Today was supposed to be Swinimer's first day back at school. Yes, he was still wearing his t-shirt. However, the student's father, John Swinimer, made quite the show of pulling his son out of school upon hearing that the school was holding voluntary forums on how students can appropriately express religions beliefs. Waving a Bible around, he said, "[William] will not attend this school unless they are having reading, writing and arithmetic — good old fashioned academics."

Good old fashioned academics, eh? Like a return to the days when religion was taught in public schools?

The forums being held by the school-- which are entirely voluntary-- are being facilitated by  a representative from the Nova Scotia Human Rights Commission, along with psychologists, school staff, and hosted by officials from the provincial Education department. John Swinimer's actions suggest that he doesn't want his son participating in discussions on religious tolerance, or how to express beliefs in more respectful way. From the Globe and Mail:
[John Swinimer] said he wouldn't allow William to participate in discussions about freedom of expression and religious tolerance that provincial Education Department officials were hosting inside the school.

"When they're having forums, when they're having other extra-curricular activities, he will not attend that school."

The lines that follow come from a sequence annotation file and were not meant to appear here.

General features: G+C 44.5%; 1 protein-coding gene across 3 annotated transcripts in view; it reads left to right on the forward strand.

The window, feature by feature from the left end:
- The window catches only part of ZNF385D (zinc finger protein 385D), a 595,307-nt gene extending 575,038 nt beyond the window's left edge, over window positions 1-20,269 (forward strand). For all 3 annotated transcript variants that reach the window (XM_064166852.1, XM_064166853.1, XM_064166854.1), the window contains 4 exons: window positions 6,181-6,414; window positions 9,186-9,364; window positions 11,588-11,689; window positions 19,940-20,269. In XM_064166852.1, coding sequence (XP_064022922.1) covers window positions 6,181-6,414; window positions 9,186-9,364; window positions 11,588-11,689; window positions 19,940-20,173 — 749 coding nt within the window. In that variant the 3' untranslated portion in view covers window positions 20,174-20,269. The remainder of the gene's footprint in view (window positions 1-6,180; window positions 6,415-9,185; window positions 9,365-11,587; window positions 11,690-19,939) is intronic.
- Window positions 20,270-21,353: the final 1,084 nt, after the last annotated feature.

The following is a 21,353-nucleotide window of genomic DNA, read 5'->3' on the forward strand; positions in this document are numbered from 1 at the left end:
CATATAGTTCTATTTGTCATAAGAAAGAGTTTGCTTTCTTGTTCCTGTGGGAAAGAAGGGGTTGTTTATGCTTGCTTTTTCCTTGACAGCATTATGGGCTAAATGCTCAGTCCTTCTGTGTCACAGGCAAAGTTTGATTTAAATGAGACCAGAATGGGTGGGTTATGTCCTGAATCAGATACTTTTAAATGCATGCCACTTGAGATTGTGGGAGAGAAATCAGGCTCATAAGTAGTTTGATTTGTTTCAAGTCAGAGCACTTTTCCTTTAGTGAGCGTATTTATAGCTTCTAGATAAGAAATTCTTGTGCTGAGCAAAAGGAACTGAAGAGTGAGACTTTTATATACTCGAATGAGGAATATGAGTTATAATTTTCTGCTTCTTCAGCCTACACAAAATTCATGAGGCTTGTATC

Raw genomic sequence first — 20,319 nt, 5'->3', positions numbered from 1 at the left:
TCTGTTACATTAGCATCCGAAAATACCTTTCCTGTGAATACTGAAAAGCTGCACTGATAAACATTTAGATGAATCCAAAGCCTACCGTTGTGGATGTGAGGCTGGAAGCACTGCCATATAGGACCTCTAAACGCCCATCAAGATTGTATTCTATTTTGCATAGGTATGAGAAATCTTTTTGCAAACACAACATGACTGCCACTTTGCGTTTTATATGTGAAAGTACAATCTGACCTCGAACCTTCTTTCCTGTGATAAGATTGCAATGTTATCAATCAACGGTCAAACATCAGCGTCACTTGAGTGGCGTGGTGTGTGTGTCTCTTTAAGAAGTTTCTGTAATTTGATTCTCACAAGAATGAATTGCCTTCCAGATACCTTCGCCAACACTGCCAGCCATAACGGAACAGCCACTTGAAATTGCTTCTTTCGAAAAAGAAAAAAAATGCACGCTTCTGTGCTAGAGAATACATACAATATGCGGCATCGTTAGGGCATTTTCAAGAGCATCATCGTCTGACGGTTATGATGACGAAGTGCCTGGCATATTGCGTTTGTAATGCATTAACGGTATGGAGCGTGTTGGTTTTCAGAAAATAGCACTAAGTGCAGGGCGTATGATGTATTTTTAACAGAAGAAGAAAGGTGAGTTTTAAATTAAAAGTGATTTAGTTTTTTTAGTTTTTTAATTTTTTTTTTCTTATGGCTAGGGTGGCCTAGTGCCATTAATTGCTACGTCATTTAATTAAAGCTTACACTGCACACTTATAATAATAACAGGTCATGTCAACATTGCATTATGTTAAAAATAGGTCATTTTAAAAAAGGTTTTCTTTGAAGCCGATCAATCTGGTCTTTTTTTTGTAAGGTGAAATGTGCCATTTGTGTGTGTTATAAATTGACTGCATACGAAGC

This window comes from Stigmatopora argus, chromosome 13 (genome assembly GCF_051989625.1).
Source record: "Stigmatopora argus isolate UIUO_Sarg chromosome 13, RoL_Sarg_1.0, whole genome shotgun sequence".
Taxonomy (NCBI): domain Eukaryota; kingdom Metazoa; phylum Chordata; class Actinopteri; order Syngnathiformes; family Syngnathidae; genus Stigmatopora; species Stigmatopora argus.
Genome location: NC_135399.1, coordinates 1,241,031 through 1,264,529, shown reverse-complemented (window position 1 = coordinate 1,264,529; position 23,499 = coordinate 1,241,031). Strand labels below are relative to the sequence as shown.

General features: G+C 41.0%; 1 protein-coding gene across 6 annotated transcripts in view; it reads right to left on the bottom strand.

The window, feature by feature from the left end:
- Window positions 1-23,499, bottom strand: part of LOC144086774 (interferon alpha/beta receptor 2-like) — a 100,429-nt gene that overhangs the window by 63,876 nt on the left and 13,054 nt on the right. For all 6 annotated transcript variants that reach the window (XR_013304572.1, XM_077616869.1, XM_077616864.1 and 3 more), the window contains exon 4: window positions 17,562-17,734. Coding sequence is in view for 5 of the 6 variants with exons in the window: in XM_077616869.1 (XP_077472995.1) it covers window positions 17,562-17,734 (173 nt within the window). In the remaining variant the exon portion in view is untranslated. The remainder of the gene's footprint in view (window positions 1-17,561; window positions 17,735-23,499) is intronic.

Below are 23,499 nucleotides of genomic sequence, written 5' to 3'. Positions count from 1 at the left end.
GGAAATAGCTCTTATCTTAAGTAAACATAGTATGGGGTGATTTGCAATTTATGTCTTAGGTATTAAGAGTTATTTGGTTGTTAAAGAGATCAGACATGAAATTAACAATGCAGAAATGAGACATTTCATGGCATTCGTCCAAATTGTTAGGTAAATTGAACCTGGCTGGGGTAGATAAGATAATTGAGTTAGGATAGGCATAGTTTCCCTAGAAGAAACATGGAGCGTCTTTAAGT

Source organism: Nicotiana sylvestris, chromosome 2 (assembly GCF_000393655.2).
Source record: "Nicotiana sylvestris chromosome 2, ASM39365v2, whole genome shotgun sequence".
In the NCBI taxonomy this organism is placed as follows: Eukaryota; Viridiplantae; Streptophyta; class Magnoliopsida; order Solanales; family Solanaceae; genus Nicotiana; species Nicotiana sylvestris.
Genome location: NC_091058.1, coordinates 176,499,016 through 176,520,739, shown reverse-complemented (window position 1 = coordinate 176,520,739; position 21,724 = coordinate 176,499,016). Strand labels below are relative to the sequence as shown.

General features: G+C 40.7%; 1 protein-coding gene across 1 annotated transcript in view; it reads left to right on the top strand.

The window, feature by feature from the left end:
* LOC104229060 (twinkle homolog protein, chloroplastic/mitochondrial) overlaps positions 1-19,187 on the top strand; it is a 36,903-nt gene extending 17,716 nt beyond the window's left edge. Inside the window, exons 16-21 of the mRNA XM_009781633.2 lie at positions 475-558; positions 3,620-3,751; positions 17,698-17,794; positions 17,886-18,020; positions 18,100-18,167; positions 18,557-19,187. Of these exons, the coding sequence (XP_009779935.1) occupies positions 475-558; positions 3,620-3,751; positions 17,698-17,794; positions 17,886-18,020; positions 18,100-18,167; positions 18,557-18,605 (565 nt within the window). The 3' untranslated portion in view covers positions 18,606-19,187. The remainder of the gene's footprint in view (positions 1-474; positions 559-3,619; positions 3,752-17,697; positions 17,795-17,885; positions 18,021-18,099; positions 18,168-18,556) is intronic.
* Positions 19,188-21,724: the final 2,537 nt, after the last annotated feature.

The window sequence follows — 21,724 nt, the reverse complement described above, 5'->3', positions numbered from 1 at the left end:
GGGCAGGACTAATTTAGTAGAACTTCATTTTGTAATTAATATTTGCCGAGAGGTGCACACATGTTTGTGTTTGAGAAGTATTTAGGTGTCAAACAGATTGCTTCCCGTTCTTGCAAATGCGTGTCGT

Other students from the school are now speaking out, saying that William Swinimer's suspension is about more than just his t-shirt. Swinimer would frequently try to evangelize other students, and, according to this article from the CBC, he paid particular attention to foreign students. Swinimer would also tell students they were going to hell if they didn't convert.

Was Swinimer's rebellion really about freedom of religion, or was he more concerned with being able to harass other students who didn't agree with his particular flavour of Christianity, or Christianity at all? Based on the reaction today, on what was supposed to be Swinimer's first day back at school after his suspension, I'm inclined to think it's the latter. They're steeped in Christian privilege, and fighting like hell to keep it.

Saturday, May 5, 2012

The basics.

For far too long now, I've had a very hard time writing anything. I'm still having a hard time with it. Even now, after two sentences, I'm stopping, pausing, switching to a different browser tab, and just struggling to get the words out on the page. I want to keep trying, though. Maybe if I write all the words that keep running around in my head, they'll stop keeping me up at night.

So let's start with the basics.

I'm 26 years old.

I'm Canadian, originally from southwestern Ontario, now living in Nova Scotia.

I'm a woman, though I'm not especially feminine.

I'm very politically aware, and I'm a small-l liberal (not to be confused with capital-L Liberals. I actually vote NDP.)

I'm a feminist.

I'm somewhere on the atheist-agnostic spectrum, religiously speaking.

I struggle with mental illness, among other health problems.

I like to read historical fiction, and I have a slight obsession with Greek mythology, especially where it concerns Gorgons.

I'm a geek, and I enjoy table-top gaming. I also nerdrage over the way DnD handles gorgons (they're wrong!)

I'm a Slytherin.

I'm currently working a shitty job, but I'll be unemployed as of July 26 when the site where I work will close.

I really don't know what I want to do with my life, and I'd really like to get that sorted out before I lose my job, or at least have a general direction in mind.

 Maybe if I stick with this writing thing a bit more, I'll figure something out.